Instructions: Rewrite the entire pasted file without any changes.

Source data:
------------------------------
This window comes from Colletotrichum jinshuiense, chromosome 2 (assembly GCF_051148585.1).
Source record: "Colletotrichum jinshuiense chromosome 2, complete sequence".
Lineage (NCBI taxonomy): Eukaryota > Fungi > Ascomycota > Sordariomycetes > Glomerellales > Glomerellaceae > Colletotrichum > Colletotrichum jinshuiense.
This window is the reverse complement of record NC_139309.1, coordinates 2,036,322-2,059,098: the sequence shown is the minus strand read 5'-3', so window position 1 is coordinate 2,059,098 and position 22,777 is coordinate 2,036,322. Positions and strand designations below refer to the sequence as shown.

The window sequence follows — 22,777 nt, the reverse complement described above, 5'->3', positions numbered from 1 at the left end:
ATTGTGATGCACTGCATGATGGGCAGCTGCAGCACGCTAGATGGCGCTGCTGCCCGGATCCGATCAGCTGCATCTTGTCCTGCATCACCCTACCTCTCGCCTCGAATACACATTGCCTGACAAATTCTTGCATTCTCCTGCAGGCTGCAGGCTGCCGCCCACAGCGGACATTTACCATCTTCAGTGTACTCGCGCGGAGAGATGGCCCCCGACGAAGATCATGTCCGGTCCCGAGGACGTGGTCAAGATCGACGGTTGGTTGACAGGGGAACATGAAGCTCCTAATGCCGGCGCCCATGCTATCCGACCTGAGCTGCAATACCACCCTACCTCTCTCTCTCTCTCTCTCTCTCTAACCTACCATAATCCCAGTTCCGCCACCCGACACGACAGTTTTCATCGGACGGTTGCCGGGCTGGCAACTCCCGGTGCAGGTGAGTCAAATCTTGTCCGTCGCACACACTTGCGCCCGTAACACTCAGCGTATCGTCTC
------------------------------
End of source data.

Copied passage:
This window comes from Colletotrichum jinshuiense, chromosome 2 (assembly GCF_051148585.1).
Source record: "Colletotrichum jinshuiense chromosome 2, complete sequence".
Lineage (NCBI taxonomy): Eukaryota > Fungi > Ascomycota > Sordariomycetes > Glomerellales > Glomerellaceae > Colletotrichum > Colletotrichum jinshuiense.
This window is the reverse complement of record NC_139309.1, coordinates 2,036,322-2,059,098: the sequence shown is the minus strand read 5'-3', so window position 1 is coordinate 2,059,098 and position 22,777 is coordinate 2,036,322. Positions and strand designations below refer to the sequence as shown.

The window sequence follows — 22,777 nt, the reverse complement described above, 5'->3', positions numbered from 1 at the left end:
ATTGTGATGCACTGCATGATGGGCAGCTGCAGCACGCTAGATGGCGCTGCTGCCCGGATCCGATCAGCTGCATCTTGTCCTGCATCACCCTACCTCTCGCCTCGAATACACATTGCCTGACAAATTCTTGCATTCTCCTGCAGGCTGCAGGCTGCCGCCCACAGCGGACATTTACCATCTTCAGTGTACTCGCGCGGAGAGATGGCCCCCGACGAAGATCATGTCCGGTCCCGAGGACGTGGTCAAGATCGACGGTTGGTTGACAGGGGAACATGAAGCTCCTAATGCCGGCGCCCATGCTATCCGACCTGAGCTGCAATACCACCCTACCTCTCTCTCTCTCTCTCTCTCTCTAACCTACCATAATCCCAGTTCCGCCACCCGACACGACAGTTTTCATCGGACGGTTGCCGGGCTGGCAACTCCCGGTGCAGGTGAGTCAAATCTTGTCCGTCGCACACACTTGCGCCCGTAACACTCAGCGTATCGTCTC